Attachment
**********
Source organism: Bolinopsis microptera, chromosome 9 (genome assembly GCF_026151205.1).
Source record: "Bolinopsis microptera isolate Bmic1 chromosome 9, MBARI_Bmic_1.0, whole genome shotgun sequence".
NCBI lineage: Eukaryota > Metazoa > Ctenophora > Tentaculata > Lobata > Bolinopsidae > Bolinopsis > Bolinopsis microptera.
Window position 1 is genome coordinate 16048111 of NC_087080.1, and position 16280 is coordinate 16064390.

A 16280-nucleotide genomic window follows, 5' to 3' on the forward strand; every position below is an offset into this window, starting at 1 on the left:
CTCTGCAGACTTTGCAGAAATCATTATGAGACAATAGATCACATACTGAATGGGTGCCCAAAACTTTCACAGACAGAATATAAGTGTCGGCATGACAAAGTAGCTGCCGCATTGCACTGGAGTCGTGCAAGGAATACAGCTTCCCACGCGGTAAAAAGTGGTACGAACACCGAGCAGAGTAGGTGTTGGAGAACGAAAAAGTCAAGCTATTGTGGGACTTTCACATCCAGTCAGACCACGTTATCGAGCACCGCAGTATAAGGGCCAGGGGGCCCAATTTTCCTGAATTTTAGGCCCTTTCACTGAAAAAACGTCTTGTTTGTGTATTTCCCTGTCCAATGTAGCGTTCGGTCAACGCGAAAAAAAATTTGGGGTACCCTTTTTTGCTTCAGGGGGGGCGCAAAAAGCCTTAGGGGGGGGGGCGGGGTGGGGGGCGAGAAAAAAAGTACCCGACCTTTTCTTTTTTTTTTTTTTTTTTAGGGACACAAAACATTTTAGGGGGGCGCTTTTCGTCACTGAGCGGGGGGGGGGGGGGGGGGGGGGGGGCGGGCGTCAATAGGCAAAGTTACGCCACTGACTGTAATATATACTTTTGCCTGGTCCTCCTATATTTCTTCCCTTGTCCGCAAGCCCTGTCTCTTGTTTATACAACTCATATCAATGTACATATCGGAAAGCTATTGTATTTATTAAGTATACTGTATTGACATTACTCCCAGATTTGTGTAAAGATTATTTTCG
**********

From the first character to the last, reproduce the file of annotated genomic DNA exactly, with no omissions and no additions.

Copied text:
Source organism: Bolinopsis microptera, chromosome 9 (genome assembly GCF_026151205.1).
Source record: "Bolinopsis microptera isolate Bmic1 chromosome 9, MBARI_Bmic_1.0, whole genome shotgun sequence".
NCBI lineage: Eukaryota > Metazoa > Ctenophora > Tentaculata > Lobata > Bolinopsidae > Bolinopsis > Bolinopsis microptera.
Window position 1 is genome coordinate 16048111 of NC_087080.1, and position 16280 is coordinate 16064390.

A 16280-nucleotide genomic window follows, 5' to 3' on the forward strand; every position below is an offset into this window, starting at 1 on the left:
CTCTGCAGACTTTGCAGAAATCATTATGAGACAATAGATCACATACTGAATGGGTGCCCAAAACTTTCACAGACAGAATATAAGTGTCGGCATGACAAAGTAGCTGCCGCATTGCACTGGAGTCGTGCAAGGAATACAGCTTCCCACGCGGTAAAAAGTGGTACGAACACCGAGCAGAGTAGGTGTTGGAGAACGAAAAAGTCAAGCTATTGTGGGACTTTCACATCCAGTCAGACCACGTTATCGAGCACCGCAGTATAAGGGCCAGGGGGCCCAATTTTCCTGAATTTTAGGCCCTTTCACTGAAAAAACGTCTTGTTTGTGTATTTCCCTGTCCAATGTAGCGTTCGGTCAACGCGAAAAAAAATTTGGGGTACCCTTTTTTGCTTCAGGGGGGGCGCAAAAAGCCTTAGGGGGGGGGGCGGGGTGGGGGGCGAGAAAAAAAGTACCCGACCTTTTCTTTTTTTTTTTTTTTTTTAGGGACACAAAACATTTTAGGGGGGCGCTTTTCGTCACTGAGCGGGGGGGGGGGGGGGGGGGGGGGGGCGGGCGTCAATAGGCAAAGTTACGCCACTGACTGTAATATATACTTTTGCCTGGTCCTCCTATATTTCTTCCCTTGTCCGCAAGCCCTGTCTCTTGTTTATACAACTCATATCAATGTACATATCGGAAAGCTATTGTATTTATTAAGTATACTGTATTGACATTACTCCCAGATTTGTGTAAAGATTATTTTCG